In her note to clients, Ebeling also remained bullish on he prospect of Apple TV emerging as "a sleeper hit," saying checks indicate that the $300 wireless media hub is off to a strong start. "So far, reviews have been generally positive, and we believe our forecast of 1.1M units through [fiscal 2008] could be conservative, representing only 2 percent of the broadband Internet households in the US," she wrote. "While we believe the hype around the iPhone is real, we note that the Apple TV does not have nearly as many competitive products on the market as the iPhone will have, and consumers appear to be ready for technologies that bridge the gap between the PC and the HDTV and provide video on demand services."



The analyst reiterated her "Market Outperform" rating on shares of Apple with a price target of $100. Overall, she expects the consumer electronics firm to report second quarter earnings of 59 cents per share on sales of $5 billion, helped by 29.7 percent gross margins.
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Comments

  • Reply 1 of 64
    I'm going to have to disagree...



    The reason the Walkman died is because it played tapes. Tapes died, thus, so did the walkman. Then the Discman rose to power... Now CDs are being laid to waste on account of digital formats. Digital formats will live for a VERY long time... much much longer than a random media format like CDs, LPs, tapes, 8-tracks or whatever have you. As long as people use computers to store their music, computer-syncing players will have a place in society. I would say that variations of the iPod (and other music players) have another 20 years at least.



    (first post, w00t)



    -Clive
  • Reply 2 of 64
    markw10markw10 Posts: 356member
    I've always wondered with time if a better digital format with come along. MP3's aren't as good as CD quality but it was all about which format caught on as well as probably space issues. Now that memory is cheaper I'd expect another format with time to catch on for higher quality. Still mp3 is so large that this will take some time and without a doubt digital won't be going anywhere anytime soon.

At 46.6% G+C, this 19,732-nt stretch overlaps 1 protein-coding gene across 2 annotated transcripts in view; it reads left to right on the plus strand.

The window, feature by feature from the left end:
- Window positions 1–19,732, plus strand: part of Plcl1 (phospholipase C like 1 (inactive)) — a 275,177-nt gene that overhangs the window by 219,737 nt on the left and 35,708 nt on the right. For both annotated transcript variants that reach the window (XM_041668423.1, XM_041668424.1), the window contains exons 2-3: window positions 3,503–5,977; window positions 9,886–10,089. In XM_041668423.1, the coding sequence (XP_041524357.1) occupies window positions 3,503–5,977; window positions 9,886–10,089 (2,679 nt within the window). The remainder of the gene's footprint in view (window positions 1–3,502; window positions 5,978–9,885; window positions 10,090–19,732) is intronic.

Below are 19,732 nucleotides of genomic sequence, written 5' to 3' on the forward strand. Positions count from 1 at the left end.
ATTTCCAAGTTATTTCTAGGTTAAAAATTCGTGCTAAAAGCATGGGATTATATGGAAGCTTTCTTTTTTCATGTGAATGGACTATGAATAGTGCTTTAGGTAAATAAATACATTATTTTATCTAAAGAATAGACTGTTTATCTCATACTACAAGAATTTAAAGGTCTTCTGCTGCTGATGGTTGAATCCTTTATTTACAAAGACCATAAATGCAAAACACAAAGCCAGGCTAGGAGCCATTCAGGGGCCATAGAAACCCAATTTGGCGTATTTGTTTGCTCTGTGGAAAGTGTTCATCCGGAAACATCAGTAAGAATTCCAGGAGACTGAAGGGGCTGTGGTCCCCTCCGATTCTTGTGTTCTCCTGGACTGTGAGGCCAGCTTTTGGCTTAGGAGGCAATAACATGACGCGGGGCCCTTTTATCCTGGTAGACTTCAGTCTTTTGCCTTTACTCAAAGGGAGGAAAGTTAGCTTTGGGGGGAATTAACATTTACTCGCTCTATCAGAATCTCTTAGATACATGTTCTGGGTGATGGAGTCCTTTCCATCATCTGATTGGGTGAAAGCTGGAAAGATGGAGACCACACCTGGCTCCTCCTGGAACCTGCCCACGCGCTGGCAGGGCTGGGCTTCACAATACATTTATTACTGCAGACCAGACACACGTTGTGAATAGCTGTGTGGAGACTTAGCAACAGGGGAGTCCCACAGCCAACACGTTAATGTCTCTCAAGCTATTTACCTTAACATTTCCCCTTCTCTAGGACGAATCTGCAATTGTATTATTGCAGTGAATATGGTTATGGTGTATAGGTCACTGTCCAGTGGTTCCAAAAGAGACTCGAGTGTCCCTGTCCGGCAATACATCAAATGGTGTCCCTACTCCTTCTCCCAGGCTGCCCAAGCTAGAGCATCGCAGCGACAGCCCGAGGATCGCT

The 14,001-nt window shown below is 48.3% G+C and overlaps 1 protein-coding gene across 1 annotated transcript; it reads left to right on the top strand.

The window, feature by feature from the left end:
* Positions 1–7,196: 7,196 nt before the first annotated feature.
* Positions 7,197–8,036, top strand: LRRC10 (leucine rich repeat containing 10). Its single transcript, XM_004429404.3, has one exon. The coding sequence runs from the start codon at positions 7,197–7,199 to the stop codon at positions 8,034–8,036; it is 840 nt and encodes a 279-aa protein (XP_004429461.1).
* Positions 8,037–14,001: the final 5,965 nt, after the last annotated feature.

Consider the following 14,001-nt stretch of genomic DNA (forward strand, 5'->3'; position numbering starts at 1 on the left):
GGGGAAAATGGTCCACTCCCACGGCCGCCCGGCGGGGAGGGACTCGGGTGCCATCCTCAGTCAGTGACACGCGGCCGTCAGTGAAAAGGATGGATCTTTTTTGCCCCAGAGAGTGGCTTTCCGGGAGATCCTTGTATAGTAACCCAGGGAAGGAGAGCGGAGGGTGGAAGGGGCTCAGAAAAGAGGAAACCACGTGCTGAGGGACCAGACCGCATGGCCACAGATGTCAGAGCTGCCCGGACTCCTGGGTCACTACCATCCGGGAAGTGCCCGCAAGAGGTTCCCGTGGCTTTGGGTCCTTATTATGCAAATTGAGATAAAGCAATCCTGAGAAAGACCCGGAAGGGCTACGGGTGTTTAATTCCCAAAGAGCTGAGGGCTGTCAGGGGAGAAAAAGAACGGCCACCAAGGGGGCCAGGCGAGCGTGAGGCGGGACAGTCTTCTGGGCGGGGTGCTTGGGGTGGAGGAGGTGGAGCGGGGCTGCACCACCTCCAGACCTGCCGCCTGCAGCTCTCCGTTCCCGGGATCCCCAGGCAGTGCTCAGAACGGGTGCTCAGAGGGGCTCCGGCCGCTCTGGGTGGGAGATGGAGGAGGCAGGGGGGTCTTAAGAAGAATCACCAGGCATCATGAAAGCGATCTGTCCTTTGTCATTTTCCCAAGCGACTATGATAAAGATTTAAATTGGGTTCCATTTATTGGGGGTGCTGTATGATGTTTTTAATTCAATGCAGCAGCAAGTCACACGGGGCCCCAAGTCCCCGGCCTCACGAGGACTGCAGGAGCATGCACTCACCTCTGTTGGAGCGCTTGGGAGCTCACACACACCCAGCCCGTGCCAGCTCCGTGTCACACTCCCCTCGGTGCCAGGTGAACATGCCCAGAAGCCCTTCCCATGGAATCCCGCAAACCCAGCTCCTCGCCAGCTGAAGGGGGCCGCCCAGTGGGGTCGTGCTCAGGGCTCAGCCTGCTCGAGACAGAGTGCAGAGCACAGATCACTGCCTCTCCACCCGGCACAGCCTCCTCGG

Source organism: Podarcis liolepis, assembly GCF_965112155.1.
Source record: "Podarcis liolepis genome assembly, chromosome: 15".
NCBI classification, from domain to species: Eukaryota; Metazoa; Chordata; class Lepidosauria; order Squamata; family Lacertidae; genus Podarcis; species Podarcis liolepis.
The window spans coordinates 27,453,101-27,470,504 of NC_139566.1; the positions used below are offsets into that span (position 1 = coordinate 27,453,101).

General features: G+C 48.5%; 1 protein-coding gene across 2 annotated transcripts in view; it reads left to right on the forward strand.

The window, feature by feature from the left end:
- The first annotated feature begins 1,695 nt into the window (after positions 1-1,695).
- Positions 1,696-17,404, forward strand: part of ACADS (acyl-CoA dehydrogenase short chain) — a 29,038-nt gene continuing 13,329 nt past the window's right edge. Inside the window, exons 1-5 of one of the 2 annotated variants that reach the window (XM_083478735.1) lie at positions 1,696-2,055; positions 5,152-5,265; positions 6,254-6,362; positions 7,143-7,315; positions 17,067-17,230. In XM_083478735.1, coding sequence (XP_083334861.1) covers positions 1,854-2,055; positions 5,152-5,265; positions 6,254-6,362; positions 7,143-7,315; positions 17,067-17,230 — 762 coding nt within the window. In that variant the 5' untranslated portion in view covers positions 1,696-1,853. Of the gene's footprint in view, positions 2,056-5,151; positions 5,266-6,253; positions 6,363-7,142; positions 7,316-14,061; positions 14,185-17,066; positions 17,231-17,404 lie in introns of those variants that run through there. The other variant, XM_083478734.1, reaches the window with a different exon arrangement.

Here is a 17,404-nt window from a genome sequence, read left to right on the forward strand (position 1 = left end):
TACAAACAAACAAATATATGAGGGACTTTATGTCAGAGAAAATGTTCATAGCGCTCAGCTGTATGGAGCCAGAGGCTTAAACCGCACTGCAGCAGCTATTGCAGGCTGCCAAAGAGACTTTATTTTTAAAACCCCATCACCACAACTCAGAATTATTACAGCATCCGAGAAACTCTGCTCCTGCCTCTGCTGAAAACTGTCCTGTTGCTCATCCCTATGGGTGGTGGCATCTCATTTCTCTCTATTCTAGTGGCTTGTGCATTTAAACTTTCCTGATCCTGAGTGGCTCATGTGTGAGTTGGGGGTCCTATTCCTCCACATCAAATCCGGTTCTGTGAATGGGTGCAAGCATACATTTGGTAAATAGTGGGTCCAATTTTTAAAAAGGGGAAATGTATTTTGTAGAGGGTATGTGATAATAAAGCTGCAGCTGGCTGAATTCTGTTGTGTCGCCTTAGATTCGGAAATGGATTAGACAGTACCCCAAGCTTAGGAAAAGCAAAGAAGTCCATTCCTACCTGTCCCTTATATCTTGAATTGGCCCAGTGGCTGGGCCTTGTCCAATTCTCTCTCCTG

• Reply 3 of 64
    abster2coreabster2core Posts: 2,501member
    Quote:
    Originally Posted by Clive At Five View Post


    I'm going to have to disagree...





    About what?
  • Reply 4 of 64
    solipsismsolipsism Posts: 25,726member
    Quote:
    Originally Posted by markw10 View Post


    I've always wondered with time if a better digital format with come along. MP3's aren't as good as CD quality but it was all about which format caught on as well as probably space issues. Now that memory is cheaper I'd expect another format with time to catch on for higher quality. Still mp3 is so large that this will take some time and without a doubt digital won't be going anywhere anytime soon.



    "CD quality" just refers to the uncompressed audio on a CD, which has no bearing on the actual studio recording.



    While MP3 is a lossy format--removing bits of data from the high and low end of the audio spectrum prior to compressing--it can be encoded with a high enough quality to be indistinguishable to "CD quality".



    There are already many formats available. Some are Lossy: MP3, AAC (which iTunes uses but doesn't own) & WMA; and some are Lossless: FLAC & Apple Lossless. The increase in storage capacity hasn't yet put MP3 down, it has only made higher bit-rate MP3s more appealing.



    It is my opinion that Apple's dominance in online digital music and the new DRM-free 256kbps tracks will finally start to chisel away at MP3's ubiquity.
  • Reply 5 of 64
    solipsismsolipsism Posts: 25,726member
    Quote:
    Originally Posted by Abster2core View Post


    About what?